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South Carolinians make pilgrimage to hear Pope Francis challenge - Live5News.com | Charleston, SC | News, Weather, Sports

South Carolinians make pilgrimage to hear Pope Francis challenge Congress

Pope Francis addressed both houses of Congress Wednesday. (Photo Source: CNN/Pool) Pope Francis addressed both houses of Congress Wednesday. (Photo Source: CNN/Pool)
Photo Source: CNN/Pool Photo Source: CNN/Pool
Photo Source: CNN/Pool Photo Source: CNN/Pool
WASHINGTON, DC (WCSC/WIS) -

Pope Francis ended his two-day stay in Washington, D.C. with strong words to both houses of Congress, charging them to live -- and govern -- by "The Golden Rule."

Massive crowds at the Capitol formed, South Carolinians among them, to hear the Pope speak to Congress before leaving for the next leg of his U.S. trip.

One of the South Carolinians who gathered was Rep. Joe Wilson.

On a shelf, amid thousands of mementos of Wilson's time in Congress, is a reminder of another Pope's visit to the United States and South Carolina.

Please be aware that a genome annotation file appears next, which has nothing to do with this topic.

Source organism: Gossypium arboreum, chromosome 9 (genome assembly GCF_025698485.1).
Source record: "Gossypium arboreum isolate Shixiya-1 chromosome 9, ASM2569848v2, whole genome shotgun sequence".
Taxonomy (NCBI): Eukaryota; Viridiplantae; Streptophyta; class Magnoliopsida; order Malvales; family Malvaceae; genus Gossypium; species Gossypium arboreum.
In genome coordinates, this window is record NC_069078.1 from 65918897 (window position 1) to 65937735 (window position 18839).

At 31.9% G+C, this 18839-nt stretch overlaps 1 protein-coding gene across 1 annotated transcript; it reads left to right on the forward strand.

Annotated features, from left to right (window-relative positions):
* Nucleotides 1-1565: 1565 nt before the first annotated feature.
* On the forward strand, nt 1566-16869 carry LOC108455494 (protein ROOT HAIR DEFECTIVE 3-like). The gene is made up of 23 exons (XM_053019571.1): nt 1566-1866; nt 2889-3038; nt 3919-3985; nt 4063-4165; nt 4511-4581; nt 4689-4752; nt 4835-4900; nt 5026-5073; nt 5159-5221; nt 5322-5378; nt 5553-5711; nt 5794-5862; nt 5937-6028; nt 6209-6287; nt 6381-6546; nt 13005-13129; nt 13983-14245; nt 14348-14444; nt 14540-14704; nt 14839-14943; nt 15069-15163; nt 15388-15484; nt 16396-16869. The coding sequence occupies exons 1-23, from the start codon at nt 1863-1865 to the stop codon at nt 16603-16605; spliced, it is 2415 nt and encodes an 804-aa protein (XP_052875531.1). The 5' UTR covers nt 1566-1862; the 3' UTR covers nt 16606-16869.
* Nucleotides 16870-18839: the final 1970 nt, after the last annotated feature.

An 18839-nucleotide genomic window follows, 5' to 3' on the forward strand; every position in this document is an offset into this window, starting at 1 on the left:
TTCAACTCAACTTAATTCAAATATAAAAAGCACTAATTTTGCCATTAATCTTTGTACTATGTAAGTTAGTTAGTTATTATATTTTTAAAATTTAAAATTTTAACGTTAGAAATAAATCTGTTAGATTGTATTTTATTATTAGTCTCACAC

"In 1987, Pope John Paul II came to Columbia," Wilson said. "He came as a sign of ecumenism and outreach. And now today, I was really grateful to be here with Pope Francis. His message of importance of life, importance of families, it means so much to have him here."

People in the crowd, traveling from South Carolina and all over the nation to see the pope, backed up Wilson's feelings.

"Just seeing the Pope, looking at him, it was so amazing," Ainsley Gossett, who traveled from South Carolina, said.

"It was amazing to be a part of it, to see the Pope and hear people clapping at different things," Christine Bervid, who watched the Papal address, said.

Jackson Gossett also traveled from the Palmetto State.

"He addressed a bunch of major issues going on in the church right now," Gossett said. "We hear about them at church, actually hearing it from the Pope is really cool, too."

Those issues Pope Francis spoke about ran on both sides of the political spectrum.

He stood by traditionally conservative, Catholic values on traditional families and marriage, clashing with previous comments he's made to welcome LGBT Catholics back to the church.

But he also swung far to the left, calling on a global abolition on the death penalty, and he continued to push for action on climate change, framing environmental stewardship as a job creator.

"I didn't see it as political," Wilson said. "He gave his heartfelt views and many of us have equal heartfelt views."

Francis also gave a charge to Congress on the refugee crisis in Europe, calling on lawmakers to see faces, not numbers, and said treat the refugees the way Congress would want to be treated. 

The Pope continues his U.S. tour with stops in New York and Philadelphia.

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